Feminist thinker and writer Hélène Cixous suggests that we should not think of women such as myself as “victims,” but rather as “subjects of suffering.” …human beings, she continues, try to live through the worst sufferings. To make humanity of them. To distil them, to understand their lesson. We do this, those of us who can. Many of us can’t. Many of us die. Many of us live lives of unimaginable difficulty. Most of us never have a voice. We must put up with hearing about ourselves and our experiences from others, who shudder at the horror we’ve endured. This serves only to further marginalise us. This makes us spectacle.
What happened in Cleveland is not “incomprehensible” to me, as it is to the “we” Ford addresses. It is all too comprehensible.
Unlike the “we” Ford addresses, there is no temptation for me to consider what happened in Cleveland as “different” from what happened for years in my outwardly “normal” home on an ordinary street, except in some of the specifics.
The call for the “community” to take action to prevent such ruptures as the Cleveland events, or indeed my own sufferings, seems extraordinarily naive to me. How are we to depend on a “community” whose prominent feminist spokespeople see us as other, however empathetically, and exclude us from their discourse?
To imagine the reality of those 10 years would cause too much distress, so we hover around its dark edges, not quite daring to look beyond the borders with anything other than quick glimpses in case our eyes lock on something we can’t unsee.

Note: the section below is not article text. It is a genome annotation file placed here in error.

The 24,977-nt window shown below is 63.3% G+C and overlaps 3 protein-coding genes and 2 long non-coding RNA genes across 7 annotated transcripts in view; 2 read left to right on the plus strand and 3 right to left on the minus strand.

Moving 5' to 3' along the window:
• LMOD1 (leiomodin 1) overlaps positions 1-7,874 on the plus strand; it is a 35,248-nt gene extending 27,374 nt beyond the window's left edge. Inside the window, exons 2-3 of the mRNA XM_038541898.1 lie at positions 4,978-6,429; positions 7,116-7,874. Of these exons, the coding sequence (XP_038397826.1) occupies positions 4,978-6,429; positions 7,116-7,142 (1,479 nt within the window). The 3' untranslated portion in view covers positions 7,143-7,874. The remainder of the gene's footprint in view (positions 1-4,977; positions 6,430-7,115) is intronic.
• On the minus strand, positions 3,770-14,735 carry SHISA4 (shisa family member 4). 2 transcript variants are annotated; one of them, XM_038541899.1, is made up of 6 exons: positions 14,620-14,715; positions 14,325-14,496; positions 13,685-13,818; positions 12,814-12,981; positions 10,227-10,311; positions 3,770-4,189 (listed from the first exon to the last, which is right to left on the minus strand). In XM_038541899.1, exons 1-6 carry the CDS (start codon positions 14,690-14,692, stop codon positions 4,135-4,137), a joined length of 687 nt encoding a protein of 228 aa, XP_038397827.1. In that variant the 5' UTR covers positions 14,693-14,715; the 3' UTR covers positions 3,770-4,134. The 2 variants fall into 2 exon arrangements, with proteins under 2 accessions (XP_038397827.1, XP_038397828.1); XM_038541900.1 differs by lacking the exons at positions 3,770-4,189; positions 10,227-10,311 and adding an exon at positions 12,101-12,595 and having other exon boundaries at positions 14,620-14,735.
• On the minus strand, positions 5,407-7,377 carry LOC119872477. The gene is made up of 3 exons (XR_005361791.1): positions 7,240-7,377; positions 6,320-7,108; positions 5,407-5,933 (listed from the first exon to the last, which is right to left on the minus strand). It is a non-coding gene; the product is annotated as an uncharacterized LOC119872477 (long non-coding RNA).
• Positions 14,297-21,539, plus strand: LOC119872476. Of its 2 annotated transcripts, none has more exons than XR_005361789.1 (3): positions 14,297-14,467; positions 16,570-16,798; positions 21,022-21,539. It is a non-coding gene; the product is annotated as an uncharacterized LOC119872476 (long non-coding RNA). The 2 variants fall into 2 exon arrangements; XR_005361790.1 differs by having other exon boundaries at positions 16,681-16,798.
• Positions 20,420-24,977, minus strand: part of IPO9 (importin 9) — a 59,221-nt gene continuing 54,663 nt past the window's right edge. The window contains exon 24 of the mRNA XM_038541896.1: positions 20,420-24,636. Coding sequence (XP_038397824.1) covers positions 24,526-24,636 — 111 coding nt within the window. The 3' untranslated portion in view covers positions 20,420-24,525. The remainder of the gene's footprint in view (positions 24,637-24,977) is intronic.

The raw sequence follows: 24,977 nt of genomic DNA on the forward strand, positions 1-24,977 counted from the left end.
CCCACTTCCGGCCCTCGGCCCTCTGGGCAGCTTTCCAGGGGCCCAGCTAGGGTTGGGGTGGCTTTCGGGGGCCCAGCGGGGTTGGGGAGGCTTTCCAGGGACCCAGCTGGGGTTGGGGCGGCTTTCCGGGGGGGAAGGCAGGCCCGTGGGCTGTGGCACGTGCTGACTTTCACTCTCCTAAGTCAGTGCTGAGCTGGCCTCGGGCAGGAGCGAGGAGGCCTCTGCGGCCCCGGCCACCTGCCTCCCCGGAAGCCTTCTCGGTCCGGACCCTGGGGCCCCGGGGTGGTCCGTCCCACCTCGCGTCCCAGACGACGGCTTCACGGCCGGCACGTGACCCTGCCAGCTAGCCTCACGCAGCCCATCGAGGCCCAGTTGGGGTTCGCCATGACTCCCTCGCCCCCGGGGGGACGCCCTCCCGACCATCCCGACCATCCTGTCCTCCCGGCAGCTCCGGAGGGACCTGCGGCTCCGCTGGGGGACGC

These are the words of the privileged, who can choose to avoid the distress, who can hover, salaciously, around the dark edges, lacking the courage to cross the borders and walk with those of us who’ve had no choice in the matter, and who can never fully return from that dark country to the land of “we” and “ours.”
Those of us “subjects of suffering” who have survived enough to speak have much to offer, weighted with the authority given to us by our lived experience. We could tell you, for example, that there is a universe of difference between sexual harassment, and the violence we have endured. You may not care to hear that, but we can tell you that is so.
Given the horrific statistics for violence and sexual violence against women in this country, there must be many of our number among Ford’s readers. Yet writing such as this excludes us all. There must be many others who, like me, read this piece and think, I am not of this ‘we.” I am not of this “ours.” This is not written for and to a woman with a life such as mine has been. It is written about women like me, but it is not written with me. It does not walk with me. It does not take my hand. It does not acknowledge me as an equal. It is writing that distances itself from me, and me from it.
If we are to intervene in the cycles of violence that bring abject horror to the lives of so many of us, we are first going to need a new discourse with which to do it. That discourse will not create a barrier between those of us who have suffered and those of us who have not. There will be no excluding “we” and “ours.” We do not need sympathy. We do not need to be isolated in our suffering. We need those who will walk beside us, equals in our shared humanity, no matter how varied our experiences.
If feminism cannot do this for women, it is a failed project.
This is how I feel when you talk about me.